Object-oriented programming (OOP) is a programming paradigm used across programming languages, development environments, and industries. In this article, we will discuss frequently asked questions on LabVIEW OOP. Please note that this document assumes a basic understanding of OOP terminology and processes.
C++ is a text-based, functional language. LabVIEW is a graphical, dataflow language. The different paradigms require differences in how they present OOP features:
For more explanation of these difference, please refer to LabVIEW Object-Oriented Programming: the Decisions Behind the Design.
What is the benefit to a brand new user of LabVIEW?
What is the benefit to an experienced G programmer who does not practice OOP?
For a test and measurement example that contrasts a task-based approach and an object-oriented approach, refer to the Board Testing example that ships with LabVIEW 8.2 and later.
LabVIEW 8.2 and later ships with several LabVIEW object-oriented programming examples. Refer also to the Additional Resources section of this document.
The simplest start is to convert existing type definitions to LabVIEW classes. You can do this by right-clicking a typedef in the Project Explorer window and selecting Convert Contents to Class from the shortcut menu. See the LabVIEW Help for more information about creating LabVIEW classes.
Note: LabVIEW does not preserve the default value of controls and constants during the conversion process. To access the details of the typedefs, add VIs to those classes that need to access to the type definition. This grouping of VIs based on the data they act on is fundamental to object-oriented programming. Refer to the two NI Week 2006 presentations listed below in the Additional Information section for more information about object-oriented design.
Refer to the Reference Object example that ships with LabVIEW 8.2 and later.
Essentially, you make the private data of a class be a reference. The example shows how to use a single-element queue reference for this purpose. You may also use the GOOP Toolkit (refer to the LabVIEW Object-Oriented Programming & GOOP Toolkit section below).
With LabVIEW 2009, object orientation is now supported on LabVIEW real-time targets. Object-oriented programming is not supported in real-time with LabVIEW 8.6 and prior.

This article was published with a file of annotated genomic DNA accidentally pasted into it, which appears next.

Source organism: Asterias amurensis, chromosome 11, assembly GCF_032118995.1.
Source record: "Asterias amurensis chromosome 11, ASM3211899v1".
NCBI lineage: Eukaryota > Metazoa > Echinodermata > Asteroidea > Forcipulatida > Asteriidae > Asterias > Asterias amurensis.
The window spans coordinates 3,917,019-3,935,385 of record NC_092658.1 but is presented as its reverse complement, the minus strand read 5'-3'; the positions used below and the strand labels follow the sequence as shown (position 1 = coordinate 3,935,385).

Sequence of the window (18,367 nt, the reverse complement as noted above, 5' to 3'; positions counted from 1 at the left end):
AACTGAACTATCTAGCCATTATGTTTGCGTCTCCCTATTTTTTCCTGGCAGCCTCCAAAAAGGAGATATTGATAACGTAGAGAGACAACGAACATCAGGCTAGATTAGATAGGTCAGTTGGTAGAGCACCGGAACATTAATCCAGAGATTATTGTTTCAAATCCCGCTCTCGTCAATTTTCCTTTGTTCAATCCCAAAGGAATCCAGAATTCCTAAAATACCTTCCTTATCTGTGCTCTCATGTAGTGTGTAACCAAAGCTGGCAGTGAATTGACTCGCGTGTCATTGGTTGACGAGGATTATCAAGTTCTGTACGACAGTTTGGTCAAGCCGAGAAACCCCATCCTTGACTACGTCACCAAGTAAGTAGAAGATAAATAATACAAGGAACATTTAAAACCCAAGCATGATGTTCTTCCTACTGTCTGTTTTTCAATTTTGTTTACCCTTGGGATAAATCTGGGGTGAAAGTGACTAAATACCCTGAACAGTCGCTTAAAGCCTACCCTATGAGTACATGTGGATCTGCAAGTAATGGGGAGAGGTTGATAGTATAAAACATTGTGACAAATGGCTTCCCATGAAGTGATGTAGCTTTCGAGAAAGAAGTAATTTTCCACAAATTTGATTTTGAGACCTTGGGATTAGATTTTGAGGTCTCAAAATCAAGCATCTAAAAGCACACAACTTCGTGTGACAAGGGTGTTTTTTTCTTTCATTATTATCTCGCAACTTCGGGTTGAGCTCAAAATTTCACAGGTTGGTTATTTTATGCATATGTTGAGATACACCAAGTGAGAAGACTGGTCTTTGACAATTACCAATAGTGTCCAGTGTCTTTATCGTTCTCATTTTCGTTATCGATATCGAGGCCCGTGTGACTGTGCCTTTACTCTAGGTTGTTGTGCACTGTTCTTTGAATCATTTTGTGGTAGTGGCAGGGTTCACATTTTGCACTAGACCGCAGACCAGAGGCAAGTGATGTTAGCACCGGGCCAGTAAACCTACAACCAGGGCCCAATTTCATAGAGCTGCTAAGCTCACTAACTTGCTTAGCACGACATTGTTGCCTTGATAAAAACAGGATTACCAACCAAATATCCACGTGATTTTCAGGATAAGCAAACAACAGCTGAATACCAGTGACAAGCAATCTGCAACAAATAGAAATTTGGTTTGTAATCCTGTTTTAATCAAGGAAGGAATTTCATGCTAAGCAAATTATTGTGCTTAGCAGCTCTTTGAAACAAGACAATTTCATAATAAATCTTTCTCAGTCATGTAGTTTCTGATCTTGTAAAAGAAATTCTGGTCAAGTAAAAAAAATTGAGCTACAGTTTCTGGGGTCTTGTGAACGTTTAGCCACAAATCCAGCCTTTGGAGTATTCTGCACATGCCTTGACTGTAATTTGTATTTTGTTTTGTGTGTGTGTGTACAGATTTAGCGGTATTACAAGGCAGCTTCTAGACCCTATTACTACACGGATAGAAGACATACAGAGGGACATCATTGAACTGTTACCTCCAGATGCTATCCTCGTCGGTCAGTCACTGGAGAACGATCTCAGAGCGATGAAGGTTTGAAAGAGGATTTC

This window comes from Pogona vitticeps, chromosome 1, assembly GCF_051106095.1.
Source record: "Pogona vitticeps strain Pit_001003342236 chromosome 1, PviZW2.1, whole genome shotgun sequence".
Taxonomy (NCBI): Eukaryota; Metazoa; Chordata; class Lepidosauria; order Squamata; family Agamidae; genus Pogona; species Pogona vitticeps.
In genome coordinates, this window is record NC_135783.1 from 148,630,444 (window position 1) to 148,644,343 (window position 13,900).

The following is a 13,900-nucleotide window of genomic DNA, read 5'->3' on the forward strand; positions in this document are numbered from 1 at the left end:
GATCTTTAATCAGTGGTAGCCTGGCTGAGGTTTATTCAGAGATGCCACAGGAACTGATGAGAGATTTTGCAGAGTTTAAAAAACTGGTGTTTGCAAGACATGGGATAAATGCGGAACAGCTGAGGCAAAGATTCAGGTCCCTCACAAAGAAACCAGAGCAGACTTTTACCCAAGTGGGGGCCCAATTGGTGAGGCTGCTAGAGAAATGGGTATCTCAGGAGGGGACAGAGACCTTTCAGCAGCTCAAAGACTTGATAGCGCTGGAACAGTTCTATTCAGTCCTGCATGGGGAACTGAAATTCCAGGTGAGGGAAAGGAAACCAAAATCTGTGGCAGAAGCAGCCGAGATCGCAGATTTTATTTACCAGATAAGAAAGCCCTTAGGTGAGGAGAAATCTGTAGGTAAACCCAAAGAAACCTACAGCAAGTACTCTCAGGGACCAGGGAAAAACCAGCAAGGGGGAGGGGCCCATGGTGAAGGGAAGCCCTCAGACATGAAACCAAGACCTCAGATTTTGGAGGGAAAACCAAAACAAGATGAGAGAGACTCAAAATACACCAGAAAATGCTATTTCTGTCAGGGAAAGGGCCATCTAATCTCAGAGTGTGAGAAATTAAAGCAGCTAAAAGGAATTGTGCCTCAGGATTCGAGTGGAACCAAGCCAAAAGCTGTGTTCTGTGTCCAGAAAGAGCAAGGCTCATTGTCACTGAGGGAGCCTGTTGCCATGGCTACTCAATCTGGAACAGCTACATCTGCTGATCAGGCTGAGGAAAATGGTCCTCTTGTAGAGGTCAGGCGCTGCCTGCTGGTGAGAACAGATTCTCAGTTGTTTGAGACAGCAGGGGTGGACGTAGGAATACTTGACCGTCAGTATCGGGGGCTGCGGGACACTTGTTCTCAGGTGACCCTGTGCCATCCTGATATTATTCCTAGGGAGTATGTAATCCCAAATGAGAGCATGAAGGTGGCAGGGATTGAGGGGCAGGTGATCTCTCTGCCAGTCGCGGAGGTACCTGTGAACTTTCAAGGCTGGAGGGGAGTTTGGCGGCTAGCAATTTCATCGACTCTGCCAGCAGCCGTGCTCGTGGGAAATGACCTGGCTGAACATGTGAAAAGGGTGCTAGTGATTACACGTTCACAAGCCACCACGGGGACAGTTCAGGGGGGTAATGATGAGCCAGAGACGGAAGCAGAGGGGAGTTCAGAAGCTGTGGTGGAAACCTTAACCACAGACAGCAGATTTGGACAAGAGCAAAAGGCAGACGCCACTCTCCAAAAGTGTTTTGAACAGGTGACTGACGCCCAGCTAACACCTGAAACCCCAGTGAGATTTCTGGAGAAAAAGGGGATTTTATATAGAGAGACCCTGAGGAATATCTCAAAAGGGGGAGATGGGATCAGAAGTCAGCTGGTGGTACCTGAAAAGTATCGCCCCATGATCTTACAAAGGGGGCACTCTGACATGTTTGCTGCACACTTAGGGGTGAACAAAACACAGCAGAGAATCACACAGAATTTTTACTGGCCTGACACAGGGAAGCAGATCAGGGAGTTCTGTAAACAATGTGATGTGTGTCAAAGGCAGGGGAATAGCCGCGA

When you close a VI, LabVIEW knows all the subVIs that will be unused as a result of closing that VI, so LabVIEW can ask to save them all at once. Classes, however, cannot leave memory until all data instances have left memory, and LabVIEW cannot know whether closing any given VI will actually close out the last instance of data. A VI might not have any reference to the class in its code, but it might still have an instance of the class stored in a variant somewhere. If all VIs were idle, LabVIEW could determine how many instances of the class will leave with this set of VIs and see if that accounts for all the instances of the class remaining in memory. Then LabVIEW would know that the class is leaving memory with the VIs and could ask about the class in the same Save Changes dialog box as the other VIs/libraries. But if any VI is still running, the number of instances can be constantly fluctuating. And while VIs are running, data can be hiding in impossible-to-search locations, such as a queue or notifier, and these extra spaces only get disposed when the VI goes idle. A running VI also can create new instances in locations that LabVIEW already checked. So it is impossible to count instances while the VIs are running. Since LabVIEW does not abort running VIs until after asking whether or not to save the changes, LabVIEW cannot yet know if the class will be leaving memory. Even if all the VIs were idle and LabVIEW could do the search for data, that search would be extremely slow, so LabVIEW does not attempt it at all. Thus, when you close a VI, the classes frequently end up getting their own Save Changes dialog box.